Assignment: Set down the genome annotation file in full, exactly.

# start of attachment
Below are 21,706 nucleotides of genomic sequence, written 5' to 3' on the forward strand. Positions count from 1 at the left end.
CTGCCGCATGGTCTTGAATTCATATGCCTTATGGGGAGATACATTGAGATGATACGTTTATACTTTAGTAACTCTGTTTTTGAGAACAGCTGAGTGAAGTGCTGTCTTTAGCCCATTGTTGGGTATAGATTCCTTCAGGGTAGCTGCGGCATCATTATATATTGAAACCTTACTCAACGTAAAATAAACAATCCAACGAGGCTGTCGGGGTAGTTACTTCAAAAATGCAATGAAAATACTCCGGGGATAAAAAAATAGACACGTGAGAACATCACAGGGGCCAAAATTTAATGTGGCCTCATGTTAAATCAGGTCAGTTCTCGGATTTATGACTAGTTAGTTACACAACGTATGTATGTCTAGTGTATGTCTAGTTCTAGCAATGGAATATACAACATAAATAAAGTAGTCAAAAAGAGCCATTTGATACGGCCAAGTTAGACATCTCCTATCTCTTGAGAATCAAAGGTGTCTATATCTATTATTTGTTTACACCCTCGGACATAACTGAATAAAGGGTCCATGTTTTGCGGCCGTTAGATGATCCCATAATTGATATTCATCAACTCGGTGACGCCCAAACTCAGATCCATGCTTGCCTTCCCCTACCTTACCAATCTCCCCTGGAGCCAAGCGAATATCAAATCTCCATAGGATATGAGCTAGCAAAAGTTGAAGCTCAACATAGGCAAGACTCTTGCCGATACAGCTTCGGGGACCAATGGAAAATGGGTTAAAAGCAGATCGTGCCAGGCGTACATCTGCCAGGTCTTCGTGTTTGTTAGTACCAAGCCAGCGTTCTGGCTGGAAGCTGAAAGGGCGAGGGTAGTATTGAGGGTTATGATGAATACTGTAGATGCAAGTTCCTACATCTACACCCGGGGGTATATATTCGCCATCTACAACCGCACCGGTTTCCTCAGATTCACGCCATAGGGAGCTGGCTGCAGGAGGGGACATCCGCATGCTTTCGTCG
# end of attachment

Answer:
Below are 21,706 nucleotides of genomic sequence, written 5' to 3' on the forward strand. Positions count from 1 at the left end.
CTGCCGCATGGTCTTGAATTCATATGCCTTATGGGGAGATACATTGAGATGATACGTTTATACTTTAGTAACTCTGTTTTTGAGAACAGCTGAGTGAAGTGCTGTCTTTAGCCCATTGTTGGGTATAGATTCCTTCAGGGTAGCTGCGGCATCATTATATATTGAAACCTTACTCAACGTAAAATAAACAATCCAACGAGGCTGTCGGGGTAGTTACTTCAAAAATGCAATGAAAATACTCCGGGGATAAAAAAATAGACACGTGAGAACATCACAGGGGCCAAAATTTAATGTGGCCTCATGTTAAATCAGGTCAGTTCTCGGATTTATGACTAGTTAGTTACACAACGTATGTATGTCTAGTGTATGTCTAGTTCTAGCAATGGAATATACAACATAAATAAAGTAGTCAAAAAGAGCCATTTGATACGGCCAAGTTAGACATCTCCTATCTCTTGAGAATCAAAGGTGTCTATATCTATTATTTGTTTACACCCTCGGACATAACTGAATAAAGGGTCCATGTTTTGCGGCCGTTAGATGATCCCATAATTGATATTCATCAACTCGGTGACGCCCAAACTCAGATCCATGCTTGCCTTCCCCTACCTTACCAATCTCCCCTGGAGCCAAGCGAATATCAAATCTCCATAGGATATGAGCTAGCAAAAGTTGAAGCTCAACATAGGCAAGACTCTTGCCGATACAGCTTCGGGGACCAATGGAAAATGGGTTAAAAGCAGATCGTGCCAGGCGTACATCTGCCAGGTCTTCGTGTTTGTTAGTACCAAGCCAGCGTTCTGGCTGGAAGCTGAAAGGGCGAGGGTAGTATTGAGGGTTATGATGAATACTGTAGATGCAAGTTCCTACATCTACACCCGGGGGTATATATTCGCCATCTACAACCGCACCGGTTTCCTCAGATTCACGCCATAGGGAGCTGGCTGCAGGAGGGGACATCCGCATGCTTTCGTCG